UK Government Minister Backs Proper Games with Grant

September 20, 2011 -

Dundee video game studio Proper Games has received a £25,000 grant as part of a £5 million government initiative to bolster the industry in the United Kingdom, reports Develop. Proper Games, best known for developing Capcom's XBLA game Flock, is the first of nine studios that will each receive an equal share of a £225,000 funding round. The other eight studios have yet to be announced.

As part of the grant, Proper Games agrees to work with a team of six students to build one of its upcoming projects for about two months. The goal is to give students a real taste of what real-world video game development entails.

The funding was announced by Minister for Universities and Science David Willetts, who visited the Dundee, Scotland area this week. Abertay University decides who gets the grant money. The Abertay University Prototype Fund aims to create 30 new companies, provide support to another 80 existing smaller businesses, and create up to 400 new jobs.

Willetts said that the UK's "rapidly expanding digital economy is vital for boosting economic growth" and that "Dundee has some of the best computing facilities and talent that the UK has to offer."

“This investment will further boost the sector, giving students the opportunity to gain invaluable experience of working in industry and encouraging the creation of new high-tech jobs and companies," he added.

“The Abertay University Prototype Fund is a very exciting project,” said Abertay business director Paul Durrant. “Proper Games is a very worthy recipient of this UK-wide funding, and they are a great example of the talent in Dundee’s games development cluster – and the huge economic potential this sector has for the whole of Britain.”

“It was a genuine pleasure meeting David Willetts,” said Proper Games CEO Paddy Sinclair. “I feel very proud of how our company has grown over the last few years and I relish such opportunities to tell our story and showcase the quality of work that our talented team are producing. Receiving confirmation of the Prototype Fund investment from Abertay University is really great news and we look forward to getting this project underway."

Willetts also took an extended tour of Abertay University’s environmental science and computer games departments, meeting with researchers who are using computer game technology to learn more about soil science, sustainable environmental planning, and cancer systems biology. Researchers demonstrated how technologies and techniques developed in computer games are being applied to a variety of academic disciplines.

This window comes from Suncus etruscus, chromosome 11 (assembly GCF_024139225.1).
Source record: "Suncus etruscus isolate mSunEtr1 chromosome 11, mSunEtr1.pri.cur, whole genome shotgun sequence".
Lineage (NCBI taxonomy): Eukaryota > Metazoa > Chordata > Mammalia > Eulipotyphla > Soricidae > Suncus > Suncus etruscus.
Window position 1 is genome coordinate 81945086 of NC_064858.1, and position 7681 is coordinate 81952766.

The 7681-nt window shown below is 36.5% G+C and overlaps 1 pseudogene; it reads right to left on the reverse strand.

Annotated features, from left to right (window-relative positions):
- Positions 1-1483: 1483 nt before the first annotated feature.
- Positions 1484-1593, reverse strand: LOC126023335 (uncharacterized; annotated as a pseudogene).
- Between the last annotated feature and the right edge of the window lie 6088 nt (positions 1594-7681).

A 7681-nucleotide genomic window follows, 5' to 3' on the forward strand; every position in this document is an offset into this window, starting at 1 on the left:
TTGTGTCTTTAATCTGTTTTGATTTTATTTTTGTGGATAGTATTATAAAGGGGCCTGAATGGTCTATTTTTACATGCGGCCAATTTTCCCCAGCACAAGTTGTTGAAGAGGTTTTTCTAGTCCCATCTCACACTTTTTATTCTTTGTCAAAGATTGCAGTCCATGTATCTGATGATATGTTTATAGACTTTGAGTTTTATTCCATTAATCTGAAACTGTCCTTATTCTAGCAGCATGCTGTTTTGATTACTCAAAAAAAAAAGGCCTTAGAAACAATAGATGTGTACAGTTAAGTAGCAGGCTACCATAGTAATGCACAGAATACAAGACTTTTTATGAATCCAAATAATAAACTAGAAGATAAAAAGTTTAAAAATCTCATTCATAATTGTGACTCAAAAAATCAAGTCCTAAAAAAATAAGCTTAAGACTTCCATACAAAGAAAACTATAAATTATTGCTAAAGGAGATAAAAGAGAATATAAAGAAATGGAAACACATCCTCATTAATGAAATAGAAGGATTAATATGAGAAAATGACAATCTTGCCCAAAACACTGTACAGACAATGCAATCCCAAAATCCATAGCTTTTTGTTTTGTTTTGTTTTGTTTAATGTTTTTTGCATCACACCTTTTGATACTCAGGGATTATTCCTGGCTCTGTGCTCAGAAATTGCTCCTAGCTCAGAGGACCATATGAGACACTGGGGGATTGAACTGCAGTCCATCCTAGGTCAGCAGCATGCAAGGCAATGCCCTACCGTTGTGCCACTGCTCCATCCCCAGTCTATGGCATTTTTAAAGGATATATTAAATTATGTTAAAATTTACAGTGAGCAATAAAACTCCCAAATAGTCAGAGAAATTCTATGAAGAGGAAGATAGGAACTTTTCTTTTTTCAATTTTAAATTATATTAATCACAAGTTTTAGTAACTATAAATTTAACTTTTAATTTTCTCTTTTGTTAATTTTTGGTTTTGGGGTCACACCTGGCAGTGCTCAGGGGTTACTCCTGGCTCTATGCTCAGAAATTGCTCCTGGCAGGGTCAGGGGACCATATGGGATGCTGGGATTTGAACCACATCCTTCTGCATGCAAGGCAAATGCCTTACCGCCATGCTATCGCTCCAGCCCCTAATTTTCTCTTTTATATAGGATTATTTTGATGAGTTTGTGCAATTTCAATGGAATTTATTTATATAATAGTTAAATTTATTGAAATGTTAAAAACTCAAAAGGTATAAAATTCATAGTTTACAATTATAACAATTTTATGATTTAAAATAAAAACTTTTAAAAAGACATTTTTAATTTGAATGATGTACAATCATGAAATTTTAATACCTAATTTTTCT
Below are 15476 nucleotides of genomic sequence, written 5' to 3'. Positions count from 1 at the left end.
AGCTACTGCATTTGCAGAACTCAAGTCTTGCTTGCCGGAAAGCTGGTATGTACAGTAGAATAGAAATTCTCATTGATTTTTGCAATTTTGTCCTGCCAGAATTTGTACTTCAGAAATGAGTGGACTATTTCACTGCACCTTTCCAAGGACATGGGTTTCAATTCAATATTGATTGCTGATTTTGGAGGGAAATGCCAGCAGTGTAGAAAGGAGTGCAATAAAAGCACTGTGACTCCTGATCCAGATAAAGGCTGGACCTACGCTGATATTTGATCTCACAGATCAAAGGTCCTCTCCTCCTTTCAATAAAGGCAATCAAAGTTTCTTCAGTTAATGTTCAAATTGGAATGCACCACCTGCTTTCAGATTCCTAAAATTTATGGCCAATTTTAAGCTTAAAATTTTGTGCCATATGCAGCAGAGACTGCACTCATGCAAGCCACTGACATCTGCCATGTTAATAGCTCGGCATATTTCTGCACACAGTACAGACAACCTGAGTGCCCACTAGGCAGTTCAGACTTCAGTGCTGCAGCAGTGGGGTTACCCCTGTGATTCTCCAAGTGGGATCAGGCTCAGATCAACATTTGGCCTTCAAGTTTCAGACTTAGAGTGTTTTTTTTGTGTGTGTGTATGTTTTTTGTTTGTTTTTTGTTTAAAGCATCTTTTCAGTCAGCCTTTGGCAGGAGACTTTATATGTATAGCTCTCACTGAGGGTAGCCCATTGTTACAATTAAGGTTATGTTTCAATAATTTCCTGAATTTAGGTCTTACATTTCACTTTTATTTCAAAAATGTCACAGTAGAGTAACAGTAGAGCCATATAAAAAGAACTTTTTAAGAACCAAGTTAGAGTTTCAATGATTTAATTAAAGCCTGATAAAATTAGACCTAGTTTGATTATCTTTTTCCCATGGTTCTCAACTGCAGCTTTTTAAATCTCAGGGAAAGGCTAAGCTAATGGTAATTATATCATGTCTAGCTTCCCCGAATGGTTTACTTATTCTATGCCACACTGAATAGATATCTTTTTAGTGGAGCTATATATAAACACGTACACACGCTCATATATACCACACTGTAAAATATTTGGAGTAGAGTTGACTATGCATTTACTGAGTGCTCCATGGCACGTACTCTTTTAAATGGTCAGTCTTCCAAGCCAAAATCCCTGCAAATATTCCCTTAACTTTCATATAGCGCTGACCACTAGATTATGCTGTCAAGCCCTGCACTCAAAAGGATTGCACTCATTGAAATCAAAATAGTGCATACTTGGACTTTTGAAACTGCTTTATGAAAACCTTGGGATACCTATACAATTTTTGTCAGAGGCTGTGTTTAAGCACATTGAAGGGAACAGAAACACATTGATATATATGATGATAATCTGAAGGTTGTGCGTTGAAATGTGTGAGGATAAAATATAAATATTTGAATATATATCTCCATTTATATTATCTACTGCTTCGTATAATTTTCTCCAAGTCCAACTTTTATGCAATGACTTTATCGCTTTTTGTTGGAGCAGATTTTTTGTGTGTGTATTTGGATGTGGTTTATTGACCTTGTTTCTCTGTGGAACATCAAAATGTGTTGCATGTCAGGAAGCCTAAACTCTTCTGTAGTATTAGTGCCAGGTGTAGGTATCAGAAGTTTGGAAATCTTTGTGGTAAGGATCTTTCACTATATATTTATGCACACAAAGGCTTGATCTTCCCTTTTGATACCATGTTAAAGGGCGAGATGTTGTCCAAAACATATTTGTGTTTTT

Source: Develop


 
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Craig R.I'm getting of the opinion that SWAT teams nationwide should be banned. This probably isn't even the most absurd situation in which they've been used.09/21/2014 - 9:26pm
Andrew EisenAnd, predictably, it encouraged more parody accounts, having the exact opposite effect than what was intended.09/21/2014 - 7:07pm
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E. Zachary KnightJudge rules SWAT raid tageting parody Twitter account was justified. http://www.theguardian.com/world/2014/sep/19/illinois-judge-swat-raid-parody-twitter-peoria-mayor09/21/2014 - 6:41pm
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MaskedPixelantehttp://www.forbes.com/sites/insertcoin/2014/09/20/isis-uses-gta-5-in-new-teen-recruitment-video/09/21/2014 - 4:25pm
quiknkoldSyringes can break. And in a transcontinental delivery, the glass could've broken when crushed. I work in a mail center. Shit like this is super serious09/21/2014 - 3:25pm
E. Zachary KnightIt doesn't matter what is inside the needle. As long as it requires him to take the step of purposefully injecting himself, the threat of the substance is as close to zero as you can get.09/21/2014 - 1:27pm
quiknkoldEzach: I'm not talking about the needle. I'm talking about what's inside. Geeze. Depending on what it is, the sender could be guilty of bioterrorism.09/21/2014 - 12:51pm
E. Zachary Knightquiknkold, No. That syringe is not worse than white powder or a bomb. The syringe requires the recipient to actually inject themselves. Not true for other mail threats.09/21/2014 - 12:49pm
Andrew EisenThe closest to a threat I ever received was a handwritten note slipped under my door that read "I KNOW it was you." Still no idea what that was about. I think the author must have got the wrong apartment.09/21/2014 - 12:28pm
InfophileThat's what they call it? I always called it hydroxic acid...09/21/2014 - 11:57am
MaskedPixelanteProbably dihydrogen monoxide, the most dangerous substance in the universe.09/21/2014 - 10:14am
james_fudgewell I hope he called the police so they can let us all know.09/21/2014 - 9:07am
quiknkoldIt's pretty gnarly. Depending on what it is, it could be worse than white powder or a fake bomb.09/21/2014 - 9:06am
james_fudgeI just looked it up on UPS.com09/21/2014 - 8:56am
james_fudgeand expensive for an American to ship to London.09/21/2014 - 8:55am
E. Zachary KnightThat is pretty scary. Would have been worse if it were a fake bomb or white powder.09/21/2014 - 8:49am
quiknkoldThere's some more tweets regarding it with more pictures09/21/2014 - 8:09am
quiknkoldMilo Yiannopoulos was mailed a syringe filled with clear liquid. He claims it's anti gamergate harassment. Mentioned on his twitter twitter.com/Nero/status/51366668391625523209/21/2014 - 8:07am
 

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